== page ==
The transition to low-emission steelmaking will not only be costly, but will also mean additional struggles with slow-moving authorities to get permissions and approvals, said speakers at the ecoMetals Day in Düsseldorf this week.
In a presentation attended by Kallanish, lawyer Michael Neupert addressed typical hurdles, for example, when it comes to plan pipelines for hydrogen. “In one of the federal states, they had all of one person in charge for the permission of pipelines. I got hold of him regularly after 8pm – not a conventional time for public servants to works,” he said. “And when that one person leaves, who will have the knowledge to fill in?”
The shortage of personnel was also bemoaned by the head of Salzgitter’s SALCOS project, Martin Zappe, He defended the people working at the offices as truly committed, but they are overworked. “When we come knocking with 35 projects items that need to be cleared, their department needs to hire additional personnel,” Zappe said.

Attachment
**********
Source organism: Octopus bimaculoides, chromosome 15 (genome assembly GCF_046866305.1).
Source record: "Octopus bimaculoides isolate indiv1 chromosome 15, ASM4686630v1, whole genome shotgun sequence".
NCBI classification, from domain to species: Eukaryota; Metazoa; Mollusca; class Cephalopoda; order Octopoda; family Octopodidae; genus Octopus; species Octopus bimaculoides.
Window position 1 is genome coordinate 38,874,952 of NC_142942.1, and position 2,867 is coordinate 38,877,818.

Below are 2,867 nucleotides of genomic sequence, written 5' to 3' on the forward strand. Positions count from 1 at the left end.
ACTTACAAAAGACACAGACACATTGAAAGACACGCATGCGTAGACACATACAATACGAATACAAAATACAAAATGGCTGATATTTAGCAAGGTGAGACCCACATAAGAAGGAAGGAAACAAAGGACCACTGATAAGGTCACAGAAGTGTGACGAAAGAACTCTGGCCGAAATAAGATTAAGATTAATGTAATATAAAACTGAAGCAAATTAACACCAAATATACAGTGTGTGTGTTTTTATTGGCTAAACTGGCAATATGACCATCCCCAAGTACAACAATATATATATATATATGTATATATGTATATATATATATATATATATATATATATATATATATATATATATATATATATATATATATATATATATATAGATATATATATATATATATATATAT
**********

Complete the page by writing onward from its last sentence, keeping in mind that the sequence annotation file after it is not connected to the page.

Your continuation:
Nepert recommended to be early with applications especially when inland waters are under consideration: “That is a typical bottleneck you need to address at an early stage,” he warned. “Water protection is not trivial; they are very strict with it, especially when water shortage becomes an issue, as has been the case with the recent draught waves.”
Even minor measures to improve the green footprint, like insulation to preserve energy, face delays – a problem addressed by Guther Kegel, president of ZVEI, the German Electro and Digital Industry Association. “Even a plain application for insulating your building façade takes seven months,” he said in his keynote speech. “Now that energy preservation has become a broader topic, such applications may wait four times that. We absolutely must cut down on regulation that goes too far.”
Christian Koehl Germany